Inevitably where there was war damage those large high rise estates such as at Stonebridge replaced the much needed housing and in turn became unpopular.

The Archive has a generous space set aside at the end for special exhibitions and a BBC trailer had alerted us to this one: The Grunwick Strike. This was extremely well documented partly due to the fact that Special Branch had released their papers from this era having played a significant if covert role.(They kept a list of every single poster and placard, which must have helped the exhibition curators!)

Grunwick was a photo processing plant – in the era before every phone became a digital camera people used to post their holiday snaps to be processed and about a week later a pack of photos arrived back by post. Much of the workforce was female and at that women of South Asian heritage who were ‘kept in their place’ by all possible means of bullying and degrading working practices. When an enterprising and educated worker called Jayaben Desai (originally from Tanzania) talked about Union involvement attempts were made to dismiss anyone who joined her.  The epigram and the theme for the whole exhibition was ‘We are Lions’ from her riposte to management:
“What you are running here is not a factory it is a zoo. But in a zoo there are many types of animals. Some are monkeys who dance on your fingertips, others are lions, who can bite your head off. We are the lions Mr Manager. “

The strike ran for two years and is immaculately documented with a detailed time line on the floor and corresponding panels for each key stage of success and defeat. It is seen as particularly significant in (trade union) history as, like the strike at Dagenham, it involved low paid women and workers from an ethnic minority. Their treatment at work was degrading – being followed to the toilets etc. The strike also featured significant police involvement which seems staggering when you look at these petite Asian women on the frontline – though there were 550 arrests no strikers were involved in violence against the police and it soured community/police relations for some time. The subsequent government must have taken notes and used even more extreme tactics and in the end legislation to curb unions. All these workers wanted was:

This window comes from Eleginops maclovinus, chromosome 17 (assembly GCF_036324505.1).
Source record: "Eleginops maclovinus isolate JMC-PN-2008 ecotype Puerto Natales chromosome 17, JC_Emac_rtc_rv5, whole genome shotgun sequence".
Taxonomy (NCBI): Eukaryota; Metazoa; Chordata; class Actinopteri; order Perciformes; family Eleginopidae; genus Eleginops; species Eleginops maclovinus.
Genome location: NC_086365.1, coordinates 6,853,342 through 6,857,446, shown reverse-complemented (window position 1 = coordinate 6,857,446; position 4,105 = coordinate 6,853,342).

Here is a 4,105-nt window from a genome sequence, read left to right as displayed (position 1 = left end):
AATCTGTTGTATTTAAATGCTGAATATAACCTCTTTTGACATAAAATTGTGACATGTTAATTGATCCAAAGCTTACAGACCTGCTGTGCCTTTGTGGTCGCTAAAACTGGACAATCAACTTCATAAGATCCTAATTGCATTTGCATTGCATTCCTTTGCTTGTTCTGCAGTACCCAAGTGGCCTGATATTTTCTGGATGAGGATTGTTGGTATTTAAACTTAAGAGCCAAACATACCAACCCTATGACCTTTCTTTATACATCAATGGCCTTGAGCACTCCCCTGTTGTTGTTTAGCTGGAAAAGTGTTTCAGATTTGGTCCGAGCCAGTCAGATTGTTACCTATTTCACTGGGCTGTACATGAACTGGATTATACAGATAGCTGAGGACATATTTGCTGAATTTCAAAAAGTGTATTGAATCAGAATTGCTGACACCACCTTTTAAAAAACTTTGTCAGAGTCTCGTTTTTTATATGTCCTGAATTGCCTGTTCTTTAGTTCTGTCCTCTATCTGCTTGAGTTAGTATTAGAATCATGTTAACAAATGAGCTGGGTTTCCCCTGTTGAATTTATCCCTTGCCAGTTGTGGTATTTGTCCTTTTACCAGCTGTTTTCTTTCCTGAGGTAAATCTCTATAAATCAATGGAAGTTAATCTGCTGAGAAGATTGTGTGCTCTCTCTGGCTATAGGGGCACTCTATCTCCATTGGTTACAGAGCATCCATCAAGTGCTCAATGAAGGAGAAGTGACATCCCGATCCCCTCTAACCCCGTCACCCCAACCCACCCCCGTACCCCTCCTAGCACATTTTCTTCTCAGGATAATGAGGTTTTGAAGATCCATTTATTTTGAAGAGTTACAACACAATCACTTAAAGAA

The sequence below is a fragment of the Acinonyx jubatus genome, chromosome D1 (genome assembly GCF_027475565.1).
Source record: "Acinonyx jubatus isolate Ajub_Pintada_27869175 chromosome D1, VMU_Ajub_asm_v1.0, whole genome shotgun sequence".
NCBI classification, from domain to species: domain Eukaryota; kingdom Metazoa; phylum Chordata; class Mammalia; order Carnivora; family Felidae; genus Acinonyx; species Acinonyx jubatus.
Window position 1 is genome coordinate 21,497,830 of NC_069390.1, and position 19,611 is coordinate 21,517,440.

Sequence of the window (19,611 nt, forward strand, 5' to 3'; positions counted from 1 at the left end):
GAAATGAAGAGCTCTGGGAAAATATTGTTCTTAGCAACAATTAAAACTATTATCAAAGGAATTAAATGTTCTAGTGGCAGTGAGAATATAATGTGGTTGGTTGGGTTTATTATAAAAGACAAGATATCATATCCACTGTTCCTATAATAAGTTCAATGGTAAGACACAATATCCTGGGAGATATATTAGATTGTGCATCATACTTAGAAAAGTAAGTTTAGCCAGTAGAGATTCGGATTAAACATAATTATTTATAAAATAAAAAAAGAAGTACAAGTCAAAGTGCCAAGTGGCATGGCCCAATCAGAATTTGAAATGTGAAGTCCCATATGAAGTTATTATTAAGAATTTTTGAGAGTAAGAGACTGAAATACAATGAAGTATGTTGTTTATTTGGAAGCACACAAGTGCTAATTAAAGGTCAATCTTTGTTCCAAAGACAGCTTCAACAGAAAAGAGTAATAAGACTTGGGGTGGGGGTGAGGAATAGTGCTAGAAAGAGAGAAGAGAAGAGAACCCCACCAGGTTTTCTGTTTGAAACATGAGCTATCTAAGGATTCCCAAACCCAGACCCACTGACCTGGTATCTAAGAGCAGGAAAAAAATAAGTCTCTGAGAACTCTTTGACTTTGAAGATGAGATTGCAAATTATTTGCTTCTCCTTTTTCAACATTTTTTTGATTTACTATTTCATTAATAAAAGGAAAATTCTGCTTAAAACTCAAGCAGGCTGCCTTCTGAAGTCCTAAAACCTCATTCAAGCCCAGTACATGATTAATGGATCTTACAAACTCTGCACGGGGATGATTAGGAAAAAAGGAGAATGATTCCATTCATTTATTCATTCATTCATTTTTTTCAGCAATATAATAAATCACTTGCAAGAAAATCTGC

1)     The right to belong to a union.
2)     The right to have the union recognised.
3)     The right not to be dismissed for joining a union.

This special exhibition – and I have really compressed the amount of information on display – made a stirring end to our visit to the Brent Archives and Museum so we took one last look over the balcony where  Brent worthies and celebrities have little showcases (Twiggy anyone?) (Bob Marley passing through?) and made our way down and out. 

Tuesday, 6 December 2016

The Michael Faraday Museum

The Royal Institution
21 Albemarle Street

Friday 3 December 2015